The UI is almost all generated programmatically. This is partly because projects like this are very short-term, and so it's really just as fast for me to define everything in code as it would be to create something more maintainable. But it is also because, as I've learned in this and a previous project, Flash's UI elements can be frustratingly primitive. Items like textboxes and lists are not really fully-developed components, they're clever attempts at mimicking those components using Flash's vector graphics and event capabilities.
For example, the original idea was to make the lawmakers a simple listbox, and color gold those names with earmarks. Unfortunately, changing the color of a listbox in a selective fashion means subclassing the cellrenderer and creating new methods--you lost me at "subclassing," honestly. And Flash's datagrid is just a collection of listboxes, so it's much the same--no coloring or formatting individual cells without a lot of work.
Now in this case, the portraits turned out to be much better, even if it did mean writing my own mugButton object. But compared to other rapid development languages, this feels clumsy to me. I think if I were a full-time programmer, instead of someone who just has to dabble in it every now and then, it'd drive me nuts.
Not to mention how obtuse the Flash IDE continues to be--and since the Flex SDK doesn't include the tween class or some of the components I wanted to use, I was stuck with Flash. Dropping into Visual Studio (to confirm that it is possible to interact with datagrid cells at a lower level there) is a stark reminder of the difference between Flash and an environment with rich, responsive code hints and real editing windows.
Thanks, Final Cut! That's a really helpful error message!
It's good to know that the project file that was perfectly valid when I saved it on Friday is now corrupted back to the last auto-save. Luckily, I'm basically done with those clips, but my plan to go back and add snazzy lower-thirds is now shot.
Evidence online indicates that it may be a Leopard problem, but it is too early to tell, and may be completely unrelated. So I'm trying to resist the urge to point out that Vista may make me walk through six or seven extra networking dialogs, but it has so far resisted the urge to eat my media projects whole.
That would be hyperbole on both parts, actually. Vista may not have done it, but Pro Tools on either OS X or WinXP certainly had no compunctions about disappearing files when it wanted to, and I still get calls from the team at the Bank sometimes to help them fix problems. As far as I'm concerned, it just points out the real problem with any kind of platform advocacy: computers are not your friend, no matter who made the operating system or how cuddly the icons are. Forgetting this fact probably means a visit from the gaping maw of Final Cut Dog or his destructive, error-laden siblings.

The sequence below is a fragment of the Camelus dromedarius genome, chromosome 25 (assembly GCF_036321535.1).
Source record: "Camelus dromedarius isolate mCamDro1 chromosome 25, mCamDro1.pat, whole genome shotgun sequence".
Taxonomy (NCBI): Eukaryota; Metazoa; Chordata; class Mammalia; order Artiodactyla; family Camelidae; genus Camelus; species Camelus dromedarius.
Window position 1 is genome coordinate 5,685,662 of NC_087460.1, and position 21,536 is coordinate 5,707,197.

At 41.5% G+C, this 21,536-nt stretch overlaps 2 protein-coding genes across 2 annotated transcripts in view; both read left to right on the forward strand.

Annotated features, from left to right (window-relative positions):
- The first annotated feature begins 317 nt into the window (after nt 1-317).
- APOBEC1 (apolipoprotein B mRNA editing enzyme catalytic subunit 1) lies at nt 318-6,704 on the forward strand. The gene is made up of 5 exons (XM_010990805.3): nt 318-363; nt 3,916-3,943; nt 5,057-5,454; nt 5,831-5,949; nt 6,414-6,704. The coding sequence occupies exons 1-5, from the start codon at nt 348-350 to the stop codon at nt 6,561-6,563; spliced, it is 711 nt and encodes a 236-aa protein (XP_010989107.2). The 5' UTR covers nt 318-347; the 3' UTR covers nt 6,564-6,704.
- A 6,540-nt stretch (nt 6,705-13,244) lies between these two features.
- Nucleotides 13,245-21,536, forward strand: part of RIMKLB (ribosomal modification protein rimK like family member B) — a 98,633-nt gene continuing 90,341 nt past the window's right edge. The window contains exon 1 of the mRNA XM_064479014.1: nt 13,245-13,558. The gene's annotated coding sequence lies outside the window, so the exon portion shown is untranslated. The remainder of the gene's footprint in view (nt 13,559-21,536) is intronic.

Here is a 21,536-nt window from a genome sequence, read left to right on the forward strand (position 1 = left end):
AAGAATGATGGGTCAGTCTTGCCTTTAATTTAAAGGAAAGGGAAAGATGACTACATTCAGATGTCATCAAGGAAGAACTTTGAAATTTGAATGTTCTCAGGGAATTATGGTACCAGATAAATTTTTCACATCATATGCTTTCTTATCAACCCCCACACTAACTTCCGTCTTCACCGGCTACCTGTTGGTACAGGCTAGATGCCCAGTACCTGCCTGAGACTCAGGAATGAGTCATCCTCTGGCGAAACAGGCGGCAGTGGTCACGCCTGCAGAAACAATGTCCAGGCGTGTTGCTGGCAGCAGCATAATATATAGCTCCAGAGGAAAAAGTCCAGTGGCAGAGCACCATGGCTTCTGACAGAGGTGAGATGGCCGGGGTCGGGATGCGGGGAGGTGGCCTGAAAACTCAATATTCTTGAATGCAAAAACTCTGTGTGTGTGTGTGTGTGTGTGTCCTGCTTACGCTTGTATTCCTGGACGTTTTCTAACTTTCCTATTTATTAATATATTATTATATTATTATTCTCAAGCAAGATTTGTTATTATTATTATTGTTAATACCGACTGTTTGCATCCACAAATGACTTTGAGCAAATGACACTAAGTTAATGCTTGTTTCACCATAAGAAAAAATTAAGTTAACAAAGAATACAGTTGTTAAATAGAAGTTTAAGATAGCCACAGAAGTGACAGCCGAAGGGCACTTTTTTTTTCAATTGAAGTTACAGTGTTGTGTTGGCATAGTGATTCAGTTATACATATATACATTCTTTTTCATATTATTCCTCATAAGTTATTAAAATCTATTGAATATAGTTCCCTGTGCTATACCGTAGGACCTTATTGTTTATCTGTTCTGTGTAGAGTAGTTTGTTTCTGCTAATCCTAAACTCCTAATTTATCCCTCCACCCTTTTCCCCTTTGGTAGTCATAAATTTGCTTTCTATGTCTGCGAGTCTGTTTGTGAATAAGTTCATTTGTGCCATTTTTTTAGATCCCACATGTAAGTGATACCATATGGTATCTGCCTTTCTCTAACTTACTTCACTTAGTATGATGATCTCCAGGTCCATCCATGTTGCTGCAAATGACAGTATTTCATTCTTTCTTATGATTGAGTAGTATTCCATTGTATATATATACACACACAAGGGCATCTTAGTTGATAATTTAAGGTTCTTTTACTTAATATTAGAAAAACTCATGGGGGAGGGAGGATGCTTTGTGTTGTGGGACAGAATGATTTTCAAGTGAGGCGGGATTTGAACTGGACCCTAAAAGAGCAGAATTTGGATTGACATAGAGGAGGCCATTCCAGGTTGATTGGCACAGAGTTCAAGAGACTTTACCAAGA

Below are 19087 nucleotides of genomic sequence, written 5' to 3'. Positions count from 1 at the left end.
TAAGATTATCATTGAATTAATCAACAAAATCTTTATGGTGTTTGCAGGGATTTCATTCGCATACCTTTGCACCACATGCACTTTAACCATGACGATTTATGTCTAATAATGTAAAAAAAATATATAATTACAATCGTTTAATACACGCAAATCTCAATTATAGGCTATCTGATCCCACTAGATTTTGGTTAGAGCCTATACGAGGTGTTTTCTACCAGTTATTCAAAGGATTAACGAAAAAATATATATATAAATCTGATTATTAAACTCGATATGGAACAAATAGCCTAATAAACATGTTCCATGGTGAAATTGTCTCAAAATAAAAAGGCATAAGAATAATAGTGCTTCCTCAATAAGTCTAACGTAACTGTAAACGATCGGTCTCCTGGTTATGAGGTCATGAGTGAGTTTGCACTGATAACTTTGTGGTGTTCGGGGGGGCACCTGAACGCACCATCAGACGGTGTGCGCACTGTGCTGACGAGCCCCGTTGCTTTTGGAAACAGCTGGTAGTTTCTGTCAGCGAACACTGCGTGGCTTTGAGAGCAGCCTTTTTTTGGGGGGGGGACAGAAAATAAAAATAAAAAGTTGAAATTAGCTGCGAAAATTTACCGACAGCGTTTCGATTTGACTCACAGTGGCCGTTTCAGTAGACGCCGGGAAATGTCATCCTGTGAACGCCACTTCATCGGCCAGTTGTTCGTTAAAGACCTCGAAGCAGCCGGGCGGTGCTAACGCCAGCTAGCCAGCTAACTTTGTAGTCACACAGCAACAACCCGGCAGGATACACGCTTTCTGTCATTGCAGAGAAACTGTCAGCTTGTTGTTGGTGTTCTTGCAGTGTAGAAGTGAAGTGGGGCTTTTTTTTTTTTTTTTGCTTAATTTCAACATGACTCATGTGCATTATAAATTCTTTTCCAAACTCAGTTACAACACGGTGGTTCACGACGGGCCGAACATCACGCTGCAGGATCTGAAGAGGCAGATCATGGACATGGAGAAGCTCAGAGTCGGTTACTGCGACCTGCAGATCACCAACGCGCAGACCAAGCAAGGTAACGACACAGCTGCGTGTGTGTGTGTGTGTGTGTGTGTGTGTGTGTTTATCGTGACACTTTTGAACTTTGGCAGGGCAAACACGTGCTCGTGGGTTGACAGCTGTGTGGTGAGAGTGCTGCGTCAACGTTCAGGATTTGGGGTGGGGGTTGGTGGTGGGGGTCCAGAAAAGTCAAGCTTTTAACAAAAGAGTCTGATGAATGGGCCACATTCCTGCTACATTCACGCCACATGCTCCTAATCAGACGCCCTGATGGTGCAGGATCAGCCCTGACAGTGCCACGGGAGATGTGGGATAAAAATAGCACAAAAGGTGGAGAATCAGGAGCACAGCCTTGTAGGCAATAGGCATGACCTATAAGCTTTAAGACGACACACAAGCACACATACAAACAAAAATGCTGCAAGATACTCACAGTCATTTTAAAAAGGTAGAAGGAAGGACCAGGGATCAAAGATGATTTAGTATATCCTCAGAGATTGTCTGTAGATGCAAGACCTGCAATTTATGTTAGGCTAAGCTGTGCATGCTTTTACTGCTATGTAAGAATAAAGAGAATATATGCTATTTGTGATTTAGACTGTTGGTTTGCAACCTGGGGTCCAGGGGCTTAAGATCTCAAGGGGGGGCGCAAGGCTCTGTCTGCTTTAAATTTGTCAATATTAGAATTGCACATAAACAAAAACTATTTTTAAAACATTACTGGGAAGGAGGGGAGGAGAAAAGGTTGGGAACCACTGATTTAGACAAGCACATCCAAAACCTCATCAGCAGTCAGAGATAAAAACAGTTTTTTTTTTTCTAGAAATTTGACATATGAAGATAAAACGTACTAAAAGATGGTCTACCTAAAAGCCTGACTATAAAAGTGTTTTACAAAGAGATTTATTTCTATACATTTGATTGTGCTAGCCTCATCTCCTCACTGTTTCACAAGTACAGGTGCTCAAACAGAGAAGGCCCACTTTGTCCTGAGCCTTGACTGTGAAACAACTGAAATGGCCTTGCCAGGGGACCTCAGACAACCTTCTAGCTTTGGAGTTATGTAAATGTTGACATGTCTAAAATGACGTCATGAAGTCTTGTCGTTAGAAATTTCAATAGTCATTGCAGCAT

My review of Sonar is now up at Ars Technica. Technically, it's a review of the Studio edition, because I'm a cheapskate. But it's pretty comprehensive (7 pages) and includes lots of pictures, if that kind of thing is important to you.
Here's one of the things they don't tell you when you go to buy a cell phone: how easy it is to record calls. But for a journalist, that's really important. Not in a sinister sense, obviously. For interviews, you want a record for your notes, or sometimes to transcribe at least partially. I've been able to do a pretty good job in the past with just a pencil and paper in the past, but it requires a lot of concentration. Recording frees an interviewer up to pay more attention and work on followup.
A few weeks ago I bought a RAZR on eBay. I wanted a phone with a camera and Bluetooth, in case I saw something while I was out and didn't have my real digital camera. The phone has some good points, and some annoying features--its frustratingly terrible battery meter comes to mind. Still, I didn't think--until the other day, when I scheduled an interview for Ars--about how I was going to hook it into a recorder.
The RAZR doesn't have any kind of physical connection for a headset. It's all meant to be over Bluetooth, which is great for wearing one of those little earpieces that makes you look like a schizophrenic, but doesn't do me much good. In fact, it turns out, it's a total disaster.
Now the way I normally record phone calls is by using a $20 gadget that I bought from Radio Shack, which goes between the handset and the main unit. I always thought this was one of those things where I was just playing it by ear until I got to CQ and saw that everyone had exactly the same Radio Shack phone tap on their desks--if we're doing it wrong, we're all doing it wrong together. You can get something similar for cell phones, but they've got to have an earphone jack, which again, the RAZR doesn't.
So the interim solution was going to be to pair the laptop with the phone as a Bluetooth headset, then talk through the laptop using one of those cheap voicechat headsets, piggybacking on the soundcard to get my recording. Messy, laggy, and not incredibly confidence-inducing the way a hunk of wire would be, but I tested it at home and eventually got it to work.
Went to do the interview tonight, got everything paired, and: the sound would not go from my headset to the phone. I could hear everything, and the Windows mixer was seeing input. But it wasn't making it across the Bluetooth connection. Luckily, I was testing it with my voicemail instead of during the call, but since I really want to write this piece up as a transcript (or at least use extensive quotes), I had to call the interviewee and reschedule for a Skype session tomorrow night. I've recorded those in the past, and know that I can get it to work properly. Still, it's embarrassing and unprofessional to have to go there in the first place--not a high mark for my interview technique.
I don't know what you can learn from this, except A) Bluetooth continues to drive me crazy, B) always test your interviewing setup relentlessly, and C) sometimes there's just no replacement for a landline. But it is an educational experience: when I work on setting up multimedia opportunities for other reporters at CQ, I guarantee I'll be keeping this in mind. Is my solution reliable? Does it require a lot of setup or know-how? If not, I'll find some other way. It's easy to complain about luddite journalists, forgetting that they need to be able to capture moments with only a moment's thought in order to do their job.